Police Chiefs Worry That GOP Crime Bill Means Fewer Cops
BOSTON — FOR Edward Gardella, chief of police in Worcester, Mass., part of the definition of community policing is to do ''anything and everything'' to get more police on the streets.
Last year, Mr. Gardella took advantage of a hefty $1.9 million in federal funds received under a community-policing grant to start the process of hiring new Worcester cops. But he worries that his ability to do such hiring in the future may be hurt by GOP efforts to amend the 1994 crime bill.
That's a theme that administration officials have been echoing in recent days, as the House considers GOP proposals to replace billions of dollars earmarked for new police with block grants that would allow states and localities more flexibility in spending the money. President Clinton vows to veto any bill that would change his plan to put 100,000 new police officers on US streets.
Republicans, for their part, say they're not trying to prevent communities from hiring new cops. They just want to remove federally imposed restrictions on the money. Rep. Bill McCollum (R) of Florida says the Republican House proposal will allow ''cities and counties to fight crime as they see fit. It is a rejection of the Washington-knows-best mind-set that gave us the 1994 crime bill.''
Under the terms of the Clinton crime bill passed last year, more than $200 million was awarded to communities in all 50 states in the first phase of the federal program known as Cops on the Beat (COPS).
Twelve police departments from the largest cities in Massachusetts are listed in the original version of the crime bill to receive the sought-after COPS funds over a three year period. Another 200 towns here received $17.4 million in a third round of grants under the crime bill. Most of the money will go to smaller towns to hire one or two officers.
What police departments want are more police officers, says Chief Gardella. He lost 26 percent of his personnel over the last few years as Worcester, a community of 170,000, tightened its budget. At the same time, the department was hit with a 130 percent increase in calls for service.
The community-policing funds would enable him to hire 26 new recruits. Two-dozen others are now attending the police academy as a result of $686,000 in state funds received last year. ''When they graduate we'll add to our bike patrol and our walking beats,'' he says. ''Also, we're close to starting a unique neighborhood service center, not a substation, where police will be there along with other city services.''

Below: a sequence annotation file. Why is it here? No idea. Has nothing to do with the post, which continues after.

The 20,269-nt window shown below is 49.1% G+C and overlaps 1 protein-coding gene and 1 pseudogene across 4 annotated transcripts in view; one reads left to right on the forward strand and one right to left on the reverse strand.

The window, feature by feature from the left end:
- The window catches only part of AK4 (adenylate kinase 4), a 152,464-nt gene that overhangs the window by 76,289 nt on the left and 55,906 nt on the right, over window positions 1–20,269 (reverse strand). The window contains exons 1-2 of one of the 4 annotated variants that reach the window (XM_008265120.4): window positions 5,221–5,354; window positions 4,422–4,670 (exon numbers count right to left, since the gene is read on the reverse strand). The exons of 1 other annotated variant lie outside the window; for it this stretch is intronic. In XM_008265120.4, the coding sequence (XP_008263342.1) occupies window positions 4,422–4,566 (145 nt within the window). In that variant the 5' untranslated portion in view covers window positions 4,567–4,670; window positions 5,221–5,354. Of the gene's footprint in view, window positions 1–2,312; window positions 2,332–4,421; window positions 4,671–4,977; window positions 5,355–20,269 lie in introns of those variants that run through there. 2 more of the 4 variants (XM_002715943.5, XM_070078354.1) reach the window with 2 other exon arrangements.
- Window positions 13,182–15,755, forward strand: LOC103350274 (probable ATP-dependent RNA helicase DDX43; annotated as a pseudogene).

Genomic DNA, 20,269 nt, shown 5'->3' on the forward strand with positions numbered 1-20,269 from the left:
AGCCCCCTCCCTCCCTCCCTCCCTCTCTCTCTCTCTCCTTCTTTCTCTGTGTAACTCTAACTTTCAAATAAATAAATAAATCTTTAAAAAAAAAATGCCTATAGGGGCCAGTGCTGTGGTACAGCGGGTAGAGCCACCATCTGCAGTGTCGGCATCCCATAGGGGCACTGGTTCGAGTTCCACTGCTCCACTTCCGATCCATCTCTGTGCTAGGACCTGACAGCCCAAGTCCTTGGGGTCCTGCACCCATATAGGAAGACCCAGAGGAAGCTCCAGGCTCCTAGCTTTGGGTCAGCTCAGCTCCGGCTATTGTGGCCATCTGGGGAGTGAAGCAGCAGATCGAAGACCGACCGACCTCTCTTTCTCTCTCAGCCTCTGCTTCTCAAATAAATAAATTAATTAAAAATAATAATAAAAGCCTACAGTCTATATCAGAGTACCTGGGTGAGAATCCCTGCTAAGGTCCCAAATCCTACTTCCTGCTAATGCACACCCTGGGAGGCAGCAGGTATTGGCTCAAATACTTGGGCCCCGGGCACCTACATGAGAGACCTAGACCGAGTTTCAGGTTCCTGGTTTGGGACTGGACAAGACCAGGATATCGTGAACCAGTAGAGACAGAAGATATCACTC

The COPS grants are designed to cover 75 percent of salaries. The other 25 percent comes from local funds. Cities are responsible for health benefits, up to $8,000 a year for each policeman.
Under the crime bill's stipulations, police departments receive federal money only after recruits have been trained at academies. Because of layoffs, the Brockton, Mass., police force was reduced to 102 patrolmen two years ago. Now, because of state funds and the anticipated federal funds, the number could reach 169.
Under two separate funding categories, the Boston Police Department is scheduled to receive more than $3.5 million to hire 61 new officers. ''Our concern is that flexibility be retained in the funding,'' says Jim Jordan, a department official, ''and cities be allowed to apply directly for funds. But the House and Senate versions are different, and who knows what will happen.''
Under one House GOP proposal, communities or counties would set up boards composed of representatives from the police, courts, and groups to determine local anticrime needs. In turn, the boards would apply to the federal government for the block grants. The boards decisions could conceivably lead to greater funds for police departments, rather than less.